Alan Gross: Castro's prisoner
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    Held in Cuba, American Alan Gross launches hunger strike

    Posted on Tuesday, 04.08.14

    Held in Cuba, American Alan Gross launches hunger strike

    U.S. government subcontractor Alan P. Gross, serving a 15-year prison
    sentence in Havana, went on a hunger strike after learning that
    Washington had financed a semi-clandestine Twitter-like system for
    Cubans, his U.S. lawyer said Tuesday.

    Attorney Scott Gilbert said Gross told him in a phone conversation
    Tuesday afternoon that he had not eaten since Thursday but is drinking
    water and has lost about 10 pounds, on top of the 100 pounds he lost
    since his arrest in late 2009.

    “When I asked him how long he planned to continue the hunger strike,”
    said Gilbert, “he said, ‘as long as it takes.’ ”

    Gross said the “final straw” that prompted his hunger strike came when
    he learned on Thursday that the U.S. Agency for International
    Development (USAID) had launched the controversial Twitter-like platform
    after his arrest, Gilbert said.

    Gilbert had criticized USAID earlier Tuesday for launching the
    semi-secret Zunzuneo platform in 2010, saying that it represented an
    additional risk for the 64-year-old USAID subcontractor from Potomac,
    Md. The program was first disclosed by The Associated Press.

    The Gross family was told “that there were no further covert missions in
    Cuba. We’ve been assured that nothing like this was going on. Either we
    were lied to or the people who were speaking to us were being deceived,”
    he told El Nuevo Herald.

    USAID and the White House have said that the Zunzuneo program was not
    “covert,” but required discretion because Cuba has outlawed cooperation
    with all USAID programs as “subversive.” USAID says the programs only
    promote democracy and civil society.

    Gross’ continued detention in Havana has become one of the key
    roadblocks to the Obama administration’s efforts to improve relations
    with the communist-ruled island.

    A statement issued early Tuesday by Gross family spokesperson Jill
    Zuckman quoted Gross as announcing the hunger strike but making no
    mention of the Zunzuneo program.

    “I began a fast on April 3 in protest of the treatment to which I am
    subjected by the governments of Cuba and the United States,” he was
    quoted as saying. “I am fasting to object to mistruths, deceptions, and
    inaction by both governments, not only regarding their shared
    responsibility for my arbitrary detention, but also because of the lack
    of any reasonable or valid effort to resolve this shameful ordeal.”

    That statement also quoted Gross’ wife, Judy Gross, as saying that she
    is “worried sick about Alan’s health, and I don’t think he can survive
    much more of this.”

    Zuckman told El Nuevo Herald that Gross had declared his hunger strike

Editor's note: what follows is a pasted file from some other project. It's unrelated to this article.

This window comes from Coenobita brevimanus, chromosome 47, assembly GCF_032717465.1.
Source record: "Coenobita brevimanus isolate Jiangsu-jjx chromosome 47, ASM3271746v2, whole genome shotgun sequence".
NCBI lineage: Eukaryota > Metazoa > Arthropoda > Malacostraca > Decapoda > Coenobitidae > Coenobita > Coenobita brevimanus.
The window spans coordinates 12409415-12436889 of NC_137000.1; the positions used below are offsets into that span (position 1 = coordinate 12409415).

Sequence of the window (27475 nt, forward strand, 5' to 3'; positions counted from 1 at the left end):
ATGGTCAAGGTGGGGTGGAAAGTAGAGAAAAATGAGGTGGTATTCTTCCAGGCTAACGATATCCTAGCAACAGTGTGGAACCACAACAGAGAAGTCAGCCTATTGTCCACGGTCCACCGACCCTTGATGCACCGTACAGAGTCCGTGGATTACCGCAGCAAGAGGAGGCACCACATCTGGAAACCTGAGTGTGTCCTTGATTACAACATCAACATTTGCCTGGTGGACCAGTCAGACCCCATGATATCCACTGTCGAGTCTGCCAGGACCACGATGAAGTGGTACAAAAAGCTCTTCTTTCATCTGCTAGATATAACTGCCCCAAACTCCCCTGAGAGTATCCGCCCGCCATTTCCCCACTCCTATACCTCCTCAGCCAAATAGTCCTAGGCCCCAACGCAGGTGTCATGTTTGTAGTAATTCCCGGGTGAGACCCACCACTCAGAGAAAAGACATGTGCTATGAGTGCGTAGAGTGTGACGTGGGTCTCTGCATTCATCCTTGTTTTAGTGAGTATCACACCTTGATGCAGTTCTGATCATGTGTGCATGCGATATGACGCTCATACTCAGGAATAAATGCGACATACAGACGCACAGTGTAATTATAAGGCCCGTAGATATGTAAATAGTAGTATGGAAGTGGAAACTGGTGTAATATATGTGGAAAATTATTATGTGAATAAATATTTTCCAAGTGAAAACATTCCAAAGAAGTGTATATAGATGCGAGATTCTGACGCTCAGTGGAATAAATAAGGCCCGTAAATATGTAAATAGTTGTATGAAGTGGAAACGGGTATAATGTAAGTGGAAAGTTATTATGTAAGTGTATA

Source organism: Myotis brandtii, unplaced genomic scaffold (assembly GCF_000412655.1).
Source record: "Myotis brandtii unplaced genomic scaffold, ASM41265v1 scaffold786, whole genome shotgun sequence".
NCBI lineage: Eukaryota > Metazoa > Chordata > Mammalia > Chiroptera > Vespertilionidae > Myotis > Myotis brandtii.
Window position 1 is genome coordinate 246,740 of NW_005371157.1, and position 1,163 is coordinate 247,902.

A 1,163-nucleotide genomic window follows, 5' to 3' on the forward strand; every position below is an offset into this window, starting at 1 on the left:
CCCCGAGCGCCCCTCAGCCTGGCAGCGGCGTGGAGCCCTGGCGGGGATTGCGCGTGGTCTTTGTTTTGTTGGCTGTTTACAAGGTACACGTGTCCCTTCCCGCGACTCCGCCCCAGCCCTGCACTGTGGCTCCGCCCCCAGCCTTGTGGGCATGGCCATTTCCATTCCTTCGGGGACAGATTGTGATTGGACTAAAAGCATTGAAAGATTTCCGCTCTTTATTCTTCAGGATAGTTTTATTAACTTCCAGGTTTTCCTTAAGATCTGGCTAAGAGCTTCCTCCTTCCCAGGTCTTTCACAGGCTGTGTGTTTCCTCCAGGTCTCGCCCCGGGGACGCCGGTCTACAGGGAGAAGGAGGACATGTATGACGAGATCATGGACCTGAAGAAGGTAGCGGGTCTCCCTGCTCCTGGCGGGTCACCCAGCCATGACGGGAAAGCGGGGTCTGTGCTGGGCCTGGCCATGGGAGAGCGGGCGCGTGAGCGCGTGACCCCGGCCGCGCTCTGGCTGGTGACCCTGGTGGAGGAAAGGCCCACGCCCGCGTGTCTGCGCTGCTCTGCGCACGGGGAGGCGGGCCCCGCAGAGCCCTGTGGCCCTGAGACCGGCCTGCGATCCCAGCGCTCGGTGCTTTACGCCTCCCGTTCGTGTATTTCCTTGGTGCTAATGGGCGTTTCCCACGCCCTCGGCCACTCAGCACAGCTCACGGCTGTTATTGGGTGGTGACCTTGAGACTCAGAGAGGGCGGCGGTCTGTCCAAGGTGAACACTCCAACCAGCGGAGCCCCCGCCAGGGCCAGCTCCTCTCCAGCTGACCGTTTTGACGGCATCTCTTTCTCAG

because “he has lost hope” that Washington and Havana will be able to
    negotiate his freedom anytime soon.

    “On the fourth anniversary of his arrest in December, Alan felt
    gratified by the support he was receiving and felt there was some hope
    that the United States and Cuba would find a path forward so that he
    could go home,” Zuckman said.

    “Four months later he has lost hope and feels he has no other way of
    getting people to listen to him and to resolve his situation,” she
    added. Zunzuneo “had something to do with it [the hunger strike], but
    the bigger issue is Alan is losing hope.”

    Gross was arrested Dec. 3, 2009, and accused of delivering sophisticated
    communications equipment financed by USAID to Cuban Jews so they could
    bypass Cuban government controls on access to the Internet.

    Havana has offered to free Gross in exchange for three Cuban spies
    serving long sentences in U.S. prisons for conspiracy to spy on U.S.
    military and exile targets. Two others completed their sentences and
    returned to Havana.

    Obama administration officials have repeatedly and flatly said there
    will be no swap, especially because Gross is not a spy and one of the
    jailed Cubans is serving a life sentence for his role in Cuba’s killing
    of four Brothers to the Rescue pilots in 1996.

    Jose Miguel Insulza, secretary general of the Organization of American
    States, told the Miami Herald on Tuesday that he believes the hunger
    strike is a bad idea for a man in ill health like Gross, but hopes that
    it will help to get him out of Cuba.

    “If it’s possible to open some kind of negotiations, it would not only
    be good for the people involved. It would also be good for a better
    climate in U.S.-Cuba relations, which are so important,” Insulza said
    after speaking at the Palm Beach Strategic Forum.

    USAID Administrator Rajiv Shah, meanwhile, testified at a Senate hearing
    Tuesday that the agency was aware that Gross ran the risk of getting
    arrested in Cuba because the island’s communist government had outlawed
    the pro-democracy programs

    But “the detention of Gross is wrong, and the responsibility rests with
    the Cuban authorities,” Shah told the hearing, which also touched on the
    controversy surrounding the Zunzuneo program.

    Source: Held in Cuba, American Alan Gross launches hunger strike – Cuba
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